Texas Gov. Rick Perry Says He Will Not Seek Re-Election

| by Amanda Schallert
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Texas Gov. Rick Perry announced Monday that he will not run for governor again next year, leaving a new Republican leader a shot at the job and encouraging rumors that Perry may have his sights set on the White House.

Perry has lead Texas since 2000, when George W. Bush left his office as governor to take on the role of president. Perry won three following gubernatorial races, making him the longest serving governor in Texas history, according to USA Today.

Perry made his announcement at a rally in San Antonio, at a dealership owned by one of his greatest financial supporters, according to the Washington Post.

“The time has come to pass on the mantle of leadership,” Perry said. “Today, I’m announcing I will not seek reelection as governor of Texas.”

Perry did not include his future plans in his speech.

“Any future considerations I will announce in due time, and I will arrive at that decision appropriately,” he said.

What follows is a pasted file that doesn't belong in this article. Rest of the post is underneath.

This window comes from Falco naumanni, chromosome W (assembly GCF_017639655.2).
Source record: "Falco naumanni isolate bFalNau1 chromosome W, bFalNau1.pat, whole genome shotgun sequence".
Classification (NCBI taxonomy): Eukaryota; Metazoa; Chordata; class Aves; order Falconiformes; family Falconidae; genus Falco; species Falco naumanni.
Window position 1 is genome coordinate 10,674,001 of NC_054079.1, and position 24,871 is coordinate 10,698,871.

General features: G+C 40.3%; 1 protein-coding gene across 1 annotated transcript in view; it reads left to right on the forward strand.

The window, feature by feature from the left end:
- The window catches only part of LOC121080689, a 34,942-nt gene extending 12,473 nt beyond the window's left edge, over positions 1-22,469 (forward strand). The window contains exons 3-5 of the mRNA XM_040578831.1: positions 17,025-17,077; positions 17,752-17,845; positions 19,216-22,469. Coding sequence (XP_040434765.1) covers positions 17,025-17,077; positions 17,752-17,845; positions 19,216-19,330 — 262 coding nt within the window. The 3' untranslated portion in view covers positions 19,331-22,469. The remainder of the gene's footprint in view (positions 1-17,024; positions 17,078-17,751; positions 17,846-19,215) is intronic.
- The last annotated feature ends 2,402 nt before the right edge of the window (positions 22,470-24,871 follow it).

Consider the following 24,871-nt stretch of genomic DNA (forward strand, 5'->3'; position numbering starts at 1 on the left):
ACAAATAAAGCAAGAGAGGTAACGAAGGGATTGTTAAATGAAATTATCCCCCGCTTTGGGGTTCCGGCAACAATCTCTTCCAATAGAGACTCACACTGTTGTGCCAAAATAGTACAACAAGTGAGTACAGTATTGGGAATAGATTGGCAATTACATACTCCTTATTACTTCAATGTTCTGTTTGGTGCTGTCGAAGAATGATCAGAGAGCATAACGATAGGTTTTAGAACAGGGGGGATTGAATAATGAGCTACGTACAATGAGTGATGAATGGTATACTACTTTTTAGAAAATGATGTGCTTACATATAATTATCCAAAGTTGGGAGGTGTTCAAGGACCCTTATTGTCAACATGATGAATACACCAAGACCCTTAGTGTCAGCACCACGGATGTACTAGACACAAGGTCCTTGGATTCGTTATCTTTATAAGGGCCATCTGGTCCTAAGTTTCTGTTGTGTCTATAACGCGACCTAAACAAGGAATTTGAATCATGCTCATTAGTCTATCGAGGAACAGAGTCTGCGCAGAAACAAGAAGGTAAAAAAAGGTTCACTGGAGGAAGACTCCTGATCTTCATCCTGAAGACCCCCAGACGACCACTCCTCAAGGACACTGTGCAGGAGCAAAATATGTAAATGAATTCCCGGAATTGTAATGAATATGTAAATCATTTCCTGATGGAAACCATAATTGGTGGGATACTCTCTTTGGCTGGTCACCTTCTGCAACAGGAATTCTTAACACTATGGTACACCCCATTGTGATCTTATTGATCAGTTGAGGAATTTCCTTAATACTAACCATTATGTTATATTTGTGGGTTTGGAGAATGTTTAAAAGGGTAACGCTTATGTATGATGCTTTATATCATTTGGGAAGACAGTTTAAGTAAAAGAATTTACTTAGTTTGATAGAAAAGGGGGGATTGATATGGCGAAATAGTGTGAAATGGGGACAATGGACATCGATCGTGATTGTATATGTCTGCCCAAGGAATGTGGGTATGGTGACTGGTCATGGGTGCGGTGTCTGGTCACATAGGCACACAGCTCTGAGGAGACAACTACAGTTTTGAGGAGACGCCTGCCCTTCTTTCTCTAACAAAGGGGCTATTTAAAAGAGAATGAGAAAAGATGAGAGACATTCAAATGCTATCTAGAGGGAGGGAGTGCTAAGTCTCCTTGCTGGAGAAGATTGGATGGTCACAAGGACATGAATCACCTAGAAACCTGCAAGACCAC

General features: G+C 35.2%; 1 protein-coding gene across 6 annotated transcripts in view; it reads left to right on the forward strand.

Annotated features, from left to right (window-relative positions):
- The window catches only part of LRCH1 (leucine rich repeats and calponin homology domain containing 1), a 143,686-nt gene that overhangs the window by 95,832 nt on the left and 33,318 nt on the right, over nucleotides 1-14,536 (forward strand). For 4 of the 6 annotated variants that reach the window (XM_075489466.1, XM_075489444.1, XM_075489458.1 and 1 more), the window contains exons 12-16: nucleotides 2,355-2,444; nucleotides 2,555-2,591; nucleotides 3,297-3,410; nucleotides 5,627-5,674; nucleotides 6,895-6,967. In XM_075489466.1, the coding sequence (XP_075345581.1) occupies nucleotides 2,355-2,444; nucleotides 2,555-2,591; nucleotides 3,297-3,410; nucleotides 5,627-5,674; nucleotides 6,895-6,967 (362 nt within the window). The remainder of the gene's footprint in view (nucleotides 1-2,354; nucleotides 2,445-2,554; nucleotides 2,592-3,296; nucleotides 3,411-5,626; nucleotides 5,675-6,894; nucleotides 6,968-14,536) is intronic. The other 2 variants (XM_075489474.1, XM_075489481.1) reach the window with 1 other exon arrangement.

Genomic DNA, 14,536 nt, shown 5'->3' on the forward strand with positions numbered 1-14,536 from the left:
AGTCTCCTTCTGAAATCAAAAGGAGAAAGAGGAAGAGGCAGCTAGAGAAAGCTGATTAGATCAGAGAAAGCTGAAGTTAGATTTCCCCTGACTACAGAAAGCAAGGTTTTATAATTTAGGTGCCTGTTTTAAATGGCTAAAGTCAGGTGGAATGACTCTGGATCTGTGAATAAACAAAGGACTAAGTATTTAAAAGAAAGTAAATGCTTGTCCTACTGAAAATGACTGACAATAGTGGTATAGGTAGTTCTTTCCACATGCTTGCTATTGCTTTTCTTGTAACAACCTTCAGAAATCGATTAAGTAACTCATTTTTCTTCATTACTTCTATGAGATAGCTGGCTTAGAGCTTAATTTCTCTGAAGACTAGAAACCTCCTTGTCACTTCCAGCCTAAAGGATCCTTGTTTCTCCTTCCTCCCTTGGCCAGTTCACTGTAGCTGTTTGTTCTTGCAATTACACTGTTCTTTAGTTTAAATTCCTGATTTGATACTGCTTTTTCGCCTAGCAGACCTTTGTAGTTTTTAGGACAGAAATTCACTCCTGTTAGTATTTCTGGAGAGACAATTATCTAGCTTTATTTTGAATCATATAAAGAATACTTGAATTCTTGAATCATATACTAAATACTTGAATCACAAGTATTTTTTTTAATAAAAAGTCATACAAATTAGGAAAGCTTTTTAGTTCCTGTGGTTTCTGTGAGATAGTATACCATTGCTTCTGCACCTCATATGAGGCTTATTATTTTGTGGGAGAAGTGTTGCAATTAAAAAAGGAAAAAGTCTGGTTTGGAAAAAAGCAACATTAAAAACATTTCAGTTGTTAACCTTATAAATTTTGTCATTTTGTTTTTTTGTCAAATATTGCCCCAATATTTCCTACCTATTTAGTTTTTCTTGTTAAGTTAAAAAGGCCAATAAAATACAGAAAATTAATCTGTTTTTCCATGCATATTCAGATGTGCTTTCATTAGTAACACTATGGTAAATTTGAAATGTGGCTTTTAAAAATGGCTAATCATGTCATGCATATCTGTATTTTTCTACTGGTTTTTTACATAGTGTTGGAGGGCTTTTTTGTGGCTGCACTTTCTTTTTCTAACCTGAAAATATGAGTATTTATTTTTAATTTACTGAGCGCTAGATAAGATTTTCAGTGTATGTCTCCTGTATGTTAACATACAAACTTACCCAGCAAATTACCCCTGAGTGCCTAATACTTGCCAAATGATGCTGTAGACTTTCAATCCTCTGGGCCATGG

In the last presidential election, Perry, 63, unsuccessfully sought the Republican nomination for president. But he lost Republican favor in the polls quickly and bungled a key televised interview question when he forgot one of his own policy points.

Now that Perry is out of the next gubernatorial race, Greg Abbott, the Texas State Attorney General, is the Republican frontrunner for governor, and consequently the frontrunner in the entire election.

No Democrat is likely to win the position of Texas governor.

State Sen. Wendy Davis or San Antonio Mayor Julian Castro are possible Democratic candidates for the gubernatorial election. Castro plans to run again for mayor in 2013.

Davis recently delivered a 10-hour filibuster to block an anti-abortion bill from passing the state senate, winning her much credit from pro-choice advocates and Democrats across the country.

Chris Turner, CEO of Stampede Consulting, said he thinks Davis does not have enough support statewide to garner the votes she’ll need to win the election.

"She's still a liberal Democrat and this is still Texas," Turner said. "This state is still going to deliver strong double-digit wins for Republicans."

Sources: USA Today, Washington Post